In 1789 a revolution broke out in France. Much of the violence was targeted at the Catholic Church. While many sisters, brothers, priests and even bishops died in the persecution, many others fled for their lives. Bardstown, Kentucky, received its first bishop, Joseph Flaget, in 1792 and New Orleans, Louisiana became a diocese in 1795. Upper Louisiana got an Irish priest who had studied in Spain, Father James Maxwell. It was a perfect fit. Father Maxwell was ruggedly built like the pioneers of the area. He spoke Spanish, an advantage in dealing with government officials, and he had a winning way about him that made everyone a friend. The Church in the region seemed destined to grow quietly along with the gradual development of commerce and trade. But, once again, European events intervened.
After 10 years of chaos and war, revolutionary France evolved into the empire of Napoleon I. The conqueror’s boundless ambitions included a renewed French empire in the Western Hemisphere. In a rush of events, he convinced the Spanish to give the Louisiana Territories back to France. Everything hinged on using the Caribbean island of Haiti as a staging area. Napoleon fought and lost a bloody war against the black freedom fighter, Toussaint L’Ouverture. The emperor gave up the idea of empire and offered the whole territory to the United States. In 1803, the United States bought the Louisiana Territory for a mere $15 million and, overnight, doubled in size…and so did Bishop John Carroll’s diocese.
If this story seems confusing to modern readers, it was just as confusing to those who lived through the events. Many residents who settled the St. Louis area under the royal white flag of France had become used to the red and gold flag of Spain only to find themselves sold away to the tri-colored flag of Napoleonic France and then traded away again to the Stars and Stripes of the United States.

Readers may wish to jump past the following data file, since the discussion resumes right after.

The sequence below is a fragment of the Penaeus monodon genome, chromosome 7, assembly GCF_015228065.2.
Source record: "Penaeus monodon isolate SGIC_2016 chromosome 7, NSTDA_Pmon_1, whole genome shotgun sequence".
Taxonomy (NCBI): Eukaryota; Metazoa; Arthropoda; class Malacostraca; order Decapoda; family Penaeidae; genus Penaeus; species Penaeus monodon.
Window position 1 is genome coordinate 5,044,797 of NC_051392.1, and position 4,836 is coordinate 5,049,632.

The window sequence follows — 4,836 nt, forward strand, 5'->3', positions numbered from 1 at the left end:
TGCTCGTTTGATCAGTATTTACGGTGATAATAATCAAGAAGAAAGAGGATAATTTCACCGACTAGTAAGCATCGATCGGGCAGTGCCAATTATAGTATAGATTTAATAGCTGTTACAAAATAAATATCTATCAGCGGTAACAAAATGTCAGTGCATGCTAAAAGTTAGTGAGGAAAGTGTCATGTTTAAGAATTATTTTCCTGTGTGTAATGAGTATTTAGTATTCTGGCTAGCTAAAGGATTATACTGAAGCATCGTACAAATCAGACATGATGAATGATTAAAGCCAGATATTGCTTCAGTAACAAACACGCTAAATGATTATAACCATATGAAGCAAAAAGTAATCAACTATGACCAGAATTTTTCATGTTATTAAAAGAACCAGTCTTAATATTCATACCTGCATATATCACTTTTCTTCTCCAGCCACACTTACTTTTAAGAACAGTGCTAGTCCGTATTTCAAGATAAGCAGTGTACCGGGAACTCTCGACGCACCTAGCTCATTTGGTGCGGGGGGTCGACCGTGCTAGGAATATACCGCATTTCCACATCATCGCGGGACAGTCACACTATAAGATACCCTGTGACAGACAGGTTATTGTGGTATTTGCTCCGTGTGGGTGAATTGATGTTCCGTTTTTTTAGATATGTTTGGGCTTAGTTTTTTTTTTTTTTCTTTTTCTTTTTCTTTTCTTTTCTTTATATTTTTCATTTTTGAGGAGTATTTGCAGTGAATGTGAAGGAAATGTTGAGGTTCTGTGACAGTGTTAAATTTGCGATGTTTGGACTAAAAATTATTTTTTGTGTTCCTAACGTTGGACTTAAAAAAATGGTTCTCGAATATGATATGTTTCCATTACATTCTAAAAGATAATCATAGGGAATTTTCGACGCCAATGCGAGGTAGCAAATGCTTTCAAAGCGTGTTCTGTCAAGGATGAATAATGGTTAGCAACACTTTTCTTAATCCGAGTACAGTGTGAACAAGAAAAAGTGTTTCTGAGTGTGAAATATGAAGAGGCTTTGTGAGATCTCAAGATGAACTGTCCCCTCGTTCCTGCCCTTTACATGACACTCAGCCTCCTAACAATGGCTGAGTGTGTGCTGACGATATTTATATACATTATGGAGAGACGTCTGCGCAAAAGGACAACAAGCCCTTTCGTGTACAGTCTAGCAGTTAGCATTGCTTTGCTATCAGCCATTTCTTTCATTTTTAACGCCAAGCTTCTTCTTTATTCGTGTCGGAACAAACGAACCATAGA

In 1808, Baltimore became the first city elevated to the rank of archdiocese. In 1812, Louisiana joined the Union as a state. It was time for stable and energetic leadership in the West. Archbishop Carroll proposed as bishop of the new lands Louis William Valentine DuBourg, a native of Santo Domingo who was educated in France. He was a Sulpician priest and founder of St. Mary’s College in Baltimore.
Archbishop Carroll knew DuBourg was qualified for the job. He spoke both French and English. His previous service showed his organizational abilities, but his skills would be put to the test in dealing with the lay trustees of New Orleans and a Franciscan, Fray Antonio, who was their idol.
DuBourg’s position in New Orleans was weakened at first because the Napoleonic Wars and the arrest of Pope Pius VII kept him from being ordained a bishop. Some priests in New Orleans challenged his authority. Fray Antonio, living in the Cathedral rectory, plotted with prominent citizens, against DuBourg. Finally, in 1815, DuBourg left for France and later Rome where he was ordained as bishop. His return to his diocese took a year and a half. During that time he recruited priests and sisters to join his diocese. Some he sent to New Orleans and others to St. Louis. He himself did not return to New Orleans, but rather landed in Baltimore to take a land route westward to the Ohio River. His entourage floated the Ohio to the Mississippi. He then made his way north, visiting Apple Creek, Perryville and Ste. Genevieve. On January 5, 1818, BishopDuBourg entered St. Louis to the cheers of more than 2,000 of its citizens. A new era for the Church and for the city had arrived.